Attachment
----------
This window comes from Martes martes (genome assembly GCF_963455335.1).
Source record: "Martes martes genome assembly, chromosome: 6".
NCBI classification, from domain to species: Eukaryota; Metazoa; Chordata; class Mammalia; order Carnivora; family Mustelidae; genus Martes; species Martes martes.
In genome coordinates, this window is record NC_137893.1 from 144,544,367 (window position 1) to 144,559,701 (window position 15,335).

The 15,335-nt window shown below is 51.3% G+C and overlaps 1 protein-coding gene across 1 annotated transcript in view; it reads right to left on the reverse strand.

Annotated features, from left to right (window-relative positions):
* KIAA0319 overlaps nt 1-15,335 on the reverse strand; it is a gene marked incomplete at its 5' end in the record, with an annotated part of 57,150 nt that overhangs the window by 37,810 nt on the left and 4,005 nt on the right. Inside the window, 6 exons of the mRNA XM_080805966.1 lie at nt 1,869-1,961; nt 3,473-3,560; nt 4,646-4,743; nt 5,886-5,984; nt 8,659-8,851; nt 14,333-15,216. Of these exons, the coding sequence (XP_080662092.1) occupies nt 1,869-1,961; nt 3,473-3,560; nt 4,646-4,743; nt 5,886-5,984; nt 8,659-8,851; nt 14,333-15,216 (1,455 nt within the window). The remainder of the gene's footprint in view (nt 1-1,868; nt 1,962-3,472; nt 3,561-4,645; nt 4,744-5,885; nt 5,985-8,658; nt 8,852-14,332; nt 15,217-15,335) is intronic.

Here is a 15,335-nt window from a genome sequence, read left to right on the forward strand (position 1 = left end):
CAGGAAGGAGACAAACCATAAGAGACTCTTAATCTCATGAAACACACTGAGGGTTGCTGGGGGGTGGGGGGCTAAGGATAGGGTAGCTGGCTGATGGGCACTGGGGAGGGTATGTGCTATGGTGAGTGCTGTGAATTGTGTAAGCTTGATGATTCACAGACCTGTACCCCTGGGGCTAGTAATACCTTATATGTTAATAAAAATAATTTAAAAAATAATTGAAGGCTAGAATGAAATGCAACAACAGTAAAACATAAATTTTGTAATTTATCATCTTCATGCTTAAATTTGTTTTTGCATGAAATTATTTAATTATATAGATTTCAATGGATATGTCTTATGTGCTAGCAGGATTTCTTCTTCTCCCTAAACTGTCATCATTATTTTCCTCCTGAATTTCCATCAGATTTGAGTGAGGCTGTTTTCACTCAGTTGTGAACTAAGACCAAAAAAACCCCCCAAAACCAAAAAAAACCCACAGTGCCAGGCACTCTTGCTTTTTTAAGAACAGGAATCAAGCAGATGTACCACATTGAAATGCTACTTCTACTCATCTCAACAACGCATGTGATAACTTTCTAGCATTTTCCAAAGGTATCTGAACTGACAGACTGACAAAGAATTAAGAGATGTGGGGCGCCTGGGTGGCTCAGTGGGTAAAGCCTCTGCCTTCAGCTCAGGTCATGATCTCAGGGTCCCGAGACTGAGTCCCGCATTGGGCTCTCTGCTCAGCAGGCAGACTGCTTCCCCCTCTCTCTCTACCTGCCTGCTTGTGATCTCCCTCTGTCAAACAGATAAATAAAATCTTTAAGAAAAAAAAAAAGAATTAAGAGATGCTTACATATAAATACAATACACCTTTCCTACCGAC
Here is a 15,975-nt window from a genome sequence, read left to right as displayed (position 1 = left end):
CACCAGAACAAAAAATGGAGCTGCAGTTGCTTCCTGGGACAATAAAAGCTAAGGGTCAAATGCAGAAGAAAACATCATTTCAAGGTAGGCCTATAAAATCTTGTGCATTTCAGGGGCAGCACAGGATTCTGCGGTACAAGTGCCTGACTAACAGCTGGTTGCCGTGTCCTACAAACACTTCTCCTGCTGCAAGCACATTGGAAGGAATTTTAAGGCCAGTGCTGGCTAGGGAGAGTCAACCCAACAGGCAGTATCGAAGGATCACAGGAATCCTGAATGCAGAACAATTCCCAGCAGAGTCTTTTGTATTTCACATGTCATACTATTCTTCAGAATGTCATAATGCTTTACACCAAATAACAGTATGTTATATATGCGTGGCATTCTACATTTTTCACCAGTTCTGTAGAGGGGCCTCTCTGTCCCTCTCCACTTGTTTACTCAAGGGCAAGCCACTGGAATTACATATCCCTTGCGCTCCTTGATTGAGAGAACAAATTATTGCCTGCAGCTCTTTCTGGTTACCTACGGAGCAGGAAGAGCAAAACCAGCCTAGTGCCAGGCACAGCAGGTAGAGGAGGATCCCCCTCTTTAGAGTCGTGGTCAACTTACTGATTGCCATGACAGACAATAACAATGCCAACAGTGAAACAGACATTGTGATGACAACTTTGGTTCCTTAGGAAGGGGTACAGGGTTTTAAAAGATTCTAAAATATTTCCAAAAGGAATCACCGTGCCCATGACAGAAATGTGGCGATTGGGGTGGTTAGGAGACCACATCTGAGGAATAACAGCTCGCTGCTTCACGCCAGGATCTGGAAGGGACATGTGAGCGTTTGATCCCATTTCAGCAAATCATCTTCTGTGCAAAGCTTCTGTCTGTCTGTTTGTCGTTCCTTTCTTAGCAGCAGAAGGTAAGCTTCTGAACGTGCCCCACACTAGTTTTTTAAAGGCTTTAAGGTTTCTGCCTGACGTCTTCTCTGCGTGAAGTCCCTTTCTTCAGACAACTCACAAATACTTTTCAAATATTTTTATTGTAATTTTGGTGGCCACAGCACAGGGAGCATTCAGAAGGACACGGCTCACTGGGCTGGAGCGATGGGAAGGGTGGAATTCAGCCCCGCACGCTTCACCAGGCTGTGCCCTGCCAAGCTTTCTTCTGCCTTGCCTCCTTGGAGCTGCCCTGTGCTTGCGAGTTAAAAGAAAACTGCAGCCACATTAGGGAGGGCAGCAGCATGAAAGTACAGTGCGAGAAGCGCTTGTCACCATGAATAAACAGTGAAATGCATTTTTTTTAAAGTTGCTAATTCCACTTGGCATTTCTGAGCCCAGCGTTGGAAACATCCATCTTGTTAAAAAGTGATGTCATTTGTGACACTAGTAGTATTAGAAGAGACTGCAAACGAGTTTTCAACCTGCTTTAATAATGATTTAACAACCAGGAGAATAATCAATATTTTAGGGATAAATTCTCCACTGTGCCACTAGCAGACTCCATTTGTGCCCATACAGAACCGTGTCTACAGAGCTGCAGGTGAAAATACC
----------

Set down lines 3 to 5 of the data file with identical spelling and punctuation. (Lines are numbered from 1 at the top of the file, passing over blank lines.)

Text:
NCBI classification, from domain to species: Eukaryota; Metazoa; Chordata; class Mammalia; order Carnivora; family Mustelidae; genus Martes; species Martes martes.
In genome coordinates, this window is record NC_137893.1 from 144,544,367 (window position 1) to 144,559,701 (window position 15,335).

The 15,335-nt window shown below is 51.3% G+C and overlaps 1 protein-coding gene across 1 annotated transcript in view; it reads right to left on the reverse strand.